In the late 1960s I was an actor/puppeteer with the Caricature Theatre, a company that toured extensively. I’ve always been an enthusiastic early morning explorer when in new places, and for me one of the great pleasures of touring was discovering the byways of the towns and cities visited. Often I was rambling in the early mornings, long before businesses were open, and it was in this way I came upon a backstreet shop in Exeter that caught my attention. It had a window of the old-fashioned variety, not large, and situated at chest level… rather like a sweet shop… with a rail and half-curtain at the back, dividing the display from the interior beyond. There wasn’t much room for wares, and at this remove I can recall only one object on show, a framed gouache that halted me in my tracks the moment I saw it. There was no label, but I knew it as the cover artwork for Alan Garner’s children’s fantasy novel, The Weirdstone of Brisingamen, of which I had a much loved and dog-eared paperback copy.
Now this was not a grand-looking establishment, but a rather dusty shop, and the gouache was modestly framed. I got it into my head that it was something my meagre resources might stretch to. The director of the Caricature Theatre, Jane Phillips, had been known to allow me the odd advance against a Friday pay-day when on tour, and so I planned my financial strategy. But I needed to know the price of the painting. (Jane would want that crucial information before agreeing.) I returned to the shop the next day, and every morning thereafter in the hope that someone would be there. It had the air of one of those places that kept rather random hours. I raced to it after performances, but it was always closed. I left Exeter empty-handed.
The decades passed, but every time I picked up my well-thumbed Brisingamen, I thought about that backstreet shop with its shadowy interior and the little bit of magic I spied in its window, and I wondered how the gouache would have found its way there. I’d discovered that the artist was George Adamson, born in New York in 1913, but educated in the UK. He’d studied at Liverpool College of Art, and from the 1960s had illustrated Norman Hunter’s Professor Brainstawm books. But my interest lay only in his iconic covers for Alan Garner’s Brisingamen and Gomrath, and I still feel a frisson of childish excitement when I look at them.
Today I discovered that George Adamson died in 2005 at the age of ninety-two. His place of death… Exeter.
‘I could not have hoped for the mood of the book to be better expressed. George Adamson has caught it exactly. Fenodyree is just as I imagined him and the eyes are the best part of the jacket. I am delighted.’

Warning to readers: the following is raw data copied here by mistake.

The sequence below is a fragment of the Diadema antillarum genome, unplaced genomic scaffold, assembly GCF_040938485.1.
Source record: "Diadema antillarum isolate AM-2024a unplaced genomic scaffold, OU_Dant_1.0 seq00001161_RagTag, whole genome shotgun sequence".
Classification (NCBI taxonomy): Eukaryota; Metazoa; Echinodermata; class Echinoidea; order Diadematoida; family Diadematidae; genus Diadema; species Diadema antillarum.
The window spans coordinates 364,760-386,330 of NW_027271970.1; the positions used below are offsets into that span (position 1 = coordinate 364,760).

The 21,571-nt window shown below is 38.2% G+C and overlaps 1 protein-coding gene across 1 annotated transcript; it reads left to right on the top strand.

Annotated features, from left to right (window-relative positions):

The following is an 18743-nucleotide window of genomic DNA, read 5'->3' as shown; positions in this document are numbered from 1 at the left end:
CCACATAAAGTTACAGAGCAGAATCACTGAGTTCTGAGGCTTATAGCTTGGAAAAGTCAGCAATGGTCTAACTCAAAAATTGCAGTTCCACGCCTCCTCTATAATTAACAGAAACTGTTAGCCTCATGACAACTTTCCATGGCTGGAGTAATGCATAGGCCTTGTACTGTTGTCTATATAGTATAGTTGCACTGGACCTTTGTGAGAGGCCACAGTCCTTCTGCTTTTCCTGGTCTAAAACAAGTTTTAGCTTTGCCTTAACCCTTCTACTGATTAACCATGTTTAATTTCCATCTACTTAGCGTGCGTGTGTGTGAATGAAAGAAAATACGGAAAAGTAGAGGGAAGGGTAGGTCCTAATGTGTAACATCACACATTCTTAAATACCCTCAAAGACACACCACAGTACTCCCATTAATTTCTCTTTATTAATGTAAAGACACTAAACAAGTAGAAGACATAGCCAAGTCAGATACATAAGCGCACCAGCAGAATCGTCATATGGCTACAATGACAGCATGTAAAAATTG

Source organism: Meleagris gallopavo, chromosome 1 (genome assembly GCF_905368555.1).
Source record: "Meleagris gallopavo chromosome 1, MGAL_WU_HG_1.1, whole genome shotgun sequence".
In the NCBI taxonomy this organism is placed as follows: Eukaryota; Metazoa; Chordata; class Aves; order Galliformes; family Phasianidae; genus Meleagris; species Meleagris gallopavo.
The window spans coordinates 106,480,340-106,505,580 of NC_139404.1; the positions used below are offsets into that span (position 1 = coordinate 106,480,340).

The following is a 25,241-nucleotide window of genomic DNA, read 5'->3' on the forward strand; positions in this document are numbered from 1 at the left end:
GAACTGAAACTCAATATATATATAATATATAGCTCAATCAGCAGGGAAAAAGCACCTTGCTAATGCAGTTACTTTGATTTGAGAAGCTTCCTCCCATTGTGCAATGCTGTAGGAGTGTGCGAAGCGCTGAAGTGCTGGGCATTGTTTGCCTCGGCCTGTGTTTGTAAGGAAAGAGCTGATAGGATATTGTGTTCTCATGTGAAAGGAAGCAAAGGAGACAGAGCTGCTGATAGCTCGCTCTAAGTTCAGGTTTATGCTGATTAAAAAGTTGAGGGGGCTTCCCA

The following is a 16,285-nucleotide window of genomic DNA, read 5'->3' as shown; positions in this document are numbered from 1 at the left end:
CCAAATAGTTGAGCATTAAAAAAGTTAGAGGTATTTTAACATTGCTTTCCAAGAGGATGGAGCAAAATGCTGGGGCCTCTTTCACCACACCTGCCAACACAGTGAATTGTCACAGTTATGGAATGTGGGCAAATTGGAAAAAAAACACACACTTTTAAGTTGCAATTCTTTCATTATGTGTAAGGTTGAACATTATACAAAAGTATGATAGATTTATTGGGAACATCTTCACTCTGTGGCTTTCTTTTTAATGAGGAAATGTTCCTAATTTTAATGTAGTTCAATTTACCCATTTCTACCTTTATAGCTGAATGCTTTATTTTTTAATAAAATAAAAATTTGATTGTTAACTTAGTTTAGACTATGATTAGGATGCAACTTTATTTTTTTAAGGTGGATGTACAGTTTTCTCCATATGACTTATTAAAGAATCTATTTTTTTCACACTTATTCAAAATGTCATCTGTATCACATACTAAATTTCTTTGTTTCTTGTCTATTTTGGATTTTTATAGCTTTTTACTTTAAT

Alan Garner at the time The Weirdstone of Brisingamen was published in 1960.
Prompted by being ask to name 7 favourite books and post them on Facebook, I chose The Weirdstone of Brisingamen and The Moon of Gomrath as a double bill. I searched the internet for the wonderful covers as I remembered them and discovered, for the first time, that George Adamson was the artist. I then had a deep yearning to actually see them in the flesh, and, crazy dream, perhaps even own them. That second search led me here to read your story which resonates on so many levels. And yes, how utterly thrilling to see a reply from George’s son Peter, and to know the artwork is out there somewhere…. If only that old curiosity shop in Exeter had been open! Can you remember where it was Clive? My uncle lives there and I visit him when I can…
Adamson was the artist. I then had a deep yearning to actually see them in the flesh, and, crazy dream, perhaps even own them. That second search led me here to read your story which resonates on so many levels. And yes, how utterly thrilling to see a reply from George’s son Peter, and to know the artwork is out there somewhere…. If only that old curiosity shop in Exeter had been open! Can you remember where it was Clive? My uncle lives there and I visit him when I can…
Alas, we’re talking long ago and I can recall only that the shop was undistinguished in a back street. These days I’d take a picture on my phone, hunt down a contact number and not stop until I managed to find someone to talk to about the painting. But back then the world was so different. Moreover it was often the way for small shops to keep irregular hours. It wasn’t to be, and I missed the opportunity. Nevertheless it’s a good story. (-;
Thanks for replying so quickly. Yes, I guessed it was long gone, a forlorn hope really! Nevertheless a great story indeed. I do hope that one day you or I get to see one of George Adamson’s wonderful covers of these books in real life. All the best, Hud
My brother has alerted me to your wonderful story about our father’s book cover for Brisingamen. Naturally we knew the original paintings well: both covers had to be redone for the Penguin editions as they were of different proportions compared with the hardback originals; so there are (or should be) four separate paintings still in existence.
The idea of author and illustrator looking similar is intriguing: I’m sure that there must have been underlying sympathies of imagination and attitude (as Garner’s approving comment confirms) and these may well show in their respective demeanours.
Those interested in seeing more of George Adamson’s work will find extensive lists and more examples at:
He went to live in Exeter just after the war, teaching etching and graphic design at the art school there before going freelance in the 1950s. So his book illustration work (and stacks of other things) were all done in Exeter. He made some striking illustrations of medical and mental disorders for Nursing Times, who commissioned an impressive front cover painting depicting schizophrenia. There were also Punch covers (notably for the Rome and Tokyo Olympic Games) and many cartoons, including Private Eye work. Professor Branestawm has been mentioned; he also did illustrations for Catweazle, and for the original editions of Ted Hughes’ books for children (Meet My Folks, How the Whale Became, The Iron Man).
Yes, illustrators are often forgotten, even when their work is unforgettable — so thank you, Clive!